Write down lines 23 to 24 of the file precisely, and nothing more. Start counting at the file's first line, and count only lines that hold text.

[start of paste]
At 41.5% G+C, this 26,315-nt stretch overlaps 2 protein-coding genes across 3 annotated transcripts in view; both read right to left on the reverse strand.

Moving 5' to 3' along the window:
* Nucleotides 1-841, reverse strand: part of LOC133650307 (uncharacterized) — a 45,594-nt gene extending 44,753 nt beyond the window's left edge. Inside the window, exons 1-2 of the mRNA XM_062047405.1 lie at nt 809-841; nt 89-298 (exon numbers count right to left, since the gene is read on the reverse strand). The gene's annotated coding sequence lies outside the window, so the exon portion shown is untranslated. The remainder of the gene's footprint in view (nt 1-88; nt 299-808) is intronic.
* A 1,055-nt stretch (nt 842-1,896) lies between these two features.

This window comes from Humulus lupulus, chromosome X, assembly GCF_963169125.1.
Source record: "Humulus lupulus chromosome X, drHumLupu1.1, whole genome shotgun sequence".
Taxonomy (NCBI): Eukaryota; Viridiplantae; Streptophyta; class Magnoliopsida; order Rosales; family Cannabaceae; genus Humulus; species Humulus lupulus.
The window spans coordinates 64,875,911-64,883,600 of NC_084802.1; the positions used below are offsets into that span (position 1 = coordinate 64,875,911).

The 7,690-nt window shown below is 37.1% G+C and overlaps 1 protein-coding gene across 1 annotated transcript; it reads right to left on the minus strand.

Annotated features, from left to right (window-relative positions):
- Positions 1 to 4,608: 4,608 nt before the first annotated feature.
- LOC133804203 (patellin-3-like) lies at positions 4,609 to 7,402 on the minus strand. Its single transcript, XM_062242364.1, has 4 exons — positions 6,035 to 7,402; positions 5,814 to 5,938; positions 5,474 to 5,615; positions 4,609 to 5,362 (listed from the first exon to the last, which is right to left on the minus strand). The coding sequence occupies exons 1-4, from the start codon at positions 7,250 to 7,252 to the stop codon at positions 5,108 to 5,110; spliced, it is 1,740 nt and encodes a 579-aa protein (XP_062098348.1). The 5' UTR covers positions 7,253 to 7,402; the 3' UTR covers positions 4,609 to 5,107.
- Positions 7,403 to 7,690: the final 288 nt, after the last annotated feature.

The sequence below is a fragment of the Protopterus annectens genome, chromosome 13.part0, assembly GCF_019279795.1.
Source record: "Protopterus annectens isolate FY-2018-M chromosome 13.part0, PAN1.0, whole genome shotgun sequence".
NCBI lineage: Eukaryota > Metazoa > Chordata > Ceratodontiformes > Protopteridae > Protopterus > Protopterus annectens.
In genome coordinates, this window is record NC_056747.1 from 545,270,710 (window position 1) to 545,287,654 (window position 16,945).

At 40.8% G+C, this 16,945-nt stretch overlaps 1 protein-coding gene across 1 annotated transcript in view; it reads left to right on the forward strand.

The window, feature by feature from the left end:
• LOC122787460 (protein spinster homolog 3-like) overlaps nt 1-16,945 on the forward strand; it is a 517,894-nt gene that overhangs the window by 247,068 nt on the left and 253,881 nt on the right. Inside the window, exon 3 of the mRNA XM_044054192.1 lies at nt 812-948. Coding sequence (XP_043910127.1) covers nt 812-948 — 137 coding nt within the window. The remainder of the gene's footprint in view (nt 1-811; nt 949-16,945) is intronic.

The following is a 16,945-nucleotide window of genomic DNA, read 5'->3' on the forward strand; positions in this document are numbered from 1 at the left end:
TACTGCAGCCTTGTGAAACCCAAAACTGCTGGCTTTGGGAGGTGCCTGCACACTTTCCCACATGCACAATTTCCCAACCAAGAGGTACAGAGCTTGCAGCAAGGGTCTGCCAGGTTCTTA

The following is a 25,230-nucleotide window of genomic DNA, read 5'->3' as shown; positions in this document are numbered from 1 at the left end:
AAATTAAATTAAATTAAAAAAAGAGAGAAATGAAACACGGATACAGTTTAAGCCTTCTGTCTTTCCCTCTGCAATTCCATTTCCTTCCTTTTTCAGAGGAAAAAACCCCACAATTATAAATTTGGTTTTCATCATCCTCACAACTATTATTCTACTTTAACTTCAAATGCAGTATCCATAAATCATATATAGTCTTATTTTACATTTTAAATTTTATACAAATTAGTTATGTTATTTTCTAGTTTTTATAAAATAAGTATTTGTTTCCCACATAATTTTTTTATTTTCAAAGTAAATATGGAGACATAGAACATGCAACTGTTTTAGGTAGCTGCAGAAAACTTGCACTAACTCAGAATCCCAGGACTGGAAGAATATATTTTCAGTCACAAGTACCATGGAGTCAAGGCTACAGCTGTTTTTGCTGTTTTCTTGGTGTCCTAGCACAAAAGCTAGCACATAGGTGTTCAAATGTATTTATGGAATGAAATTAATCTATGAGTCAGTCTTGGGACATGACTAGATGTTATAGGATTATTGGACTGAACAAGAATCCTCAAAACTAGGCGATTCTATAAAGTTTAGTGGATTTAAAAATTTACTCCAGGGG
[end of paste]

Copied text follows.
The following is a 25,230-nucleotide window of genomic DNA, read 5'->3' as shown; positions in this document are numbered from 1 at the left end:
AAATTAAATTAAATTAAAAAAAGAGAGAAATGAAACACGGATACAGTTTAAGCCTTCTGTCTTTCCCTCTGCAATTCCATTTCCTTCCTTTTTCAGAGGAAAAAACCCCACAATTATAAATTTGGTTTTCATCATCCTCACAACTATTATTCTACTTTAACTTCAAATGCAGTATCCATAAATCATATATAGTCTTATTTTACATTTTAAATTTTATACAAATTAGTTATGTTATTTTCTAGTTTTTATAAAATAAGTATTTGTTTCCCACATAATTTTTTTATTTTCAAAGTAAATATGGAGACATAGAACATGCAACTGTTTTAGGTAGCTGCAGAAAACTTGCACTAACTCAGAATCCCAGGACTGGAAGAATATATTTTCAGTCACAAGTACCATGGAGTCAAGGCTACAGCTGTTTTTGCTGTTTTCTTGGTGTCCTAGCACAAAAGCTAGCACATAGGTGTTCAAATGTATTTATGGAATGAAATTAATCTATGAGTCAGTCTTGGGACATGACTAGATGTTATAGGATTATTGGACTGAACAAGAATCCTCAAAACTAGGCGATTCTATAAAGTTTAGTGGATTTAAAAATTTACTCCAGGGG